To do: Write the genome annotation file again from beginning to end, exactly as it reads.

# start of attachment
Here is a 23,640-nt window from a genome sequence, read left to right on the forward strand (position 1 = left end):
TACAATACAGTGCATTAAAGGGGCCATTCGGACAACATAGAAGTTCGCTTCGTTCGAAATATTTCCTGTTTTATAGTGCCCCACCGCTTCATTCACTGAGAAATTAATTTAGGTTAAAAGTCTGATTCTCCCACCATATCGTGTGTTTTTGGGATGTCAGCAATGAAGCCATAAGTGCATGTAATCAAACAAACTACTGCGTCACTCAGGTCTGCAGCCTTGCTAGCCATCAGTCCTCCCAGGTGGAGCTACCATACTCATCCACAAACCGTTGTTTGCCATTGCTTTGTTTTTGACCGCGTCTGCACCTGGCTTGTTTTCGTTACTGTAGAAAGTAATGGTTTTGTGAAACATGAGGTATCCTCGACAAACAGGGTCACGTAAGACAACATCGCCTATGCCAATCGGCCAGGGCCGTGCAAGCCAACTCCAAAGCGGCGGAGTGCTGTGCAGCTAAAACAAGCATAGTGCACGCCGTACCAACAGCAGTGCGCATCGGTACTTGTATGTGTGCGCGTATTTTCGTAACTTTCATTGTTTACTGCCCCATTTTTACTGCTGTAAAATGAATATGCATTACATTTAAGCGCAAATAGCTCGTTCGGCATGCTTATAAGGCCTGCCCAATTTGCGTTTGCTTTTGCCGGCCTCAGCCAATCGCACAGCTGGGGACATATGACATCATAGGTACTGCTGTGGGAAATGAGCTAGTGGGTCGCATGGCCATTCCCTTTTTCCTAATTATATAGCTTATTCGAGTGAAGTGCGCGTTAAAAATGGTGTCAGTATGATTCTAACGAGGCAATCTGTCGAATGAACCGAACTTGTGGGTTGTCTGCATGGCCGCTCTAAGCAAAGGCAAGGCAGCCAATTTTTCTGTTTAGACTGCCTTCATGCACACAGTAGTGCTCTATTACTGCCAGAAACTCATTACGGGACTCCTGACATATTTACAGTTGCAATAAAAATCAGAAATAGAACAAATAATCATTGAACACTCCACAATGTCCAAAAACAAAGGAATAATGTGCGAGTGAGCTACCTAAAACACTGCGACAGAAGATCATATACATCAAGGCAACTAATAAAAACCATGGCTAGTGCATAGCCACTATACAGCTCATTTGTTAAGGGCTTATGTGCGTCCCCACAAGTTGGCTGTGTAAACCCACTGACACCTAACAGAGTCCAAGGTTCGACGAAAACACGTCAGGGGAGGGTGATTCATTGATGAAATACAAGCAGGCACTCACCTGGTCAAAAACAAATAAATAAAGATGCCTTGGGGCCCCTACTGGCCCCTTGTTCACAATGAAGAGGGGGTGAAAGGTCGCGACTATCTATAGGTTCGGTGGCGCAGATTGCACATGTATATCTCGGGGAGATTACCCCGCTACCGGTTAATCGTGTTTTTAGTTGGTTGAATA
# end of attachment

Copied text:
Here is a 23,640-nt window from a genome sequence, read left to right on the forward strand (position 1 = left end):
TACAATACAGTGCATTAAAGGGGCCATTCGGACAACATAGAAGTTCGCTTCGTTCGAAATATTTCCTGTTTTATAGTGCCCCACCGCTTCATTCACTGAGAAATTAATTTAGGTTAAAAGTCTGATTCTCCCACCATATCGTGTGTTTTTGGGATGTCAGCAATGAAGCCATAAGTGCATGTAATCAAACAAACTACTGCGTCACTCAGGTCTGCAGCCTTGCTAGCCATCAGTCCTCCCAGGTGGAGCTACCATACTCATCCACAAACCGTTGTTTGCCATTGCTTTGTTTTTGACCGCGTCTGCACCTGGCTTGTTTTCGTTACTGTAGAAAGTAATGGTTTTGTGAAACATGAGGTATCCTCGACAAACAGGGTCACGTAAGACAACATCGCCTATGCCAATCGGCCAGGGCCGTGCAAGCCAACTCCAAAGCGGCGGAGTGCTGTGCAGCTAAAACAAGCATAGTGCACGCCGTACCAACAGCAGTGCGCATCGGTACTTGTATGTGTGCGCGTATTTTCGTAACTTTCATTGTTTACTGCCCCATTTTTACTGCTGTAAAATGAATATGCATTACATTTAAGCGCAAATAGCTCGTTCGGCATGCTTATAAGGCCTGCCCAATTTGCGTTTGCTTTTGCCGGCCTCAGCCAATCGCACAGCTGGGGACATATGACATCATAGGTACTGCTGTGGGAAATGAGCTAGTGGGTCGCATGGCCATTCCCTTTTTCCTAATTATATAGCTTATTCGAGTGAAGTGCGCGTTAAAAATGGTGTCAGTATGATTCTAACGAGGCAATCTGTCGAATGAACCGAACTTGTGGGTTGTCTGCATGGCCGCTCTAAGCAAAGGCAAGGCAGCCAATTTTTCTGTTTAGACTGCCTTCATGCACACAGTAGTGCTCTATTACTGCCAGAAACTCATTACGGGACTCCTGACATATTTACAGTTGCAATAAAAATCAGAAATAGAACAAATAATCATTGAACACTCCACAATGTCCAAAAACAAAGGAATAATGTGCGAGTGAGCTACCTAAAACACTGCGACAGAAGATCATATACATCAAGGCAACTAATAAAAACCATGGCTAGTGCATAGCCACTATACAGCTCATTTGTTAAGGGCTTATGTGCGTCCCCACAAGTTGGCTGTGTAAACCCACTGACACCTAACAGAGTCCAAGGTTCGACGAAAACACGTCAGGGGAGGGTGATTCATTGATGAAATACAAGCAGGCACTCACCTGGTCAAAAACAAATAAATAAAGATGCCTTGGGGCCCCTACTGGCCCCTTGTTCACAATGAAGAGGGGGTGAAAGGTCGCGACTATCTATAGGTTCGGTGGCGCAGATTGCACATGTATATCTCGGGGAGATTACCCCGCTACCGGTTAATCGTGTTTTTAGTTGGTTGAATA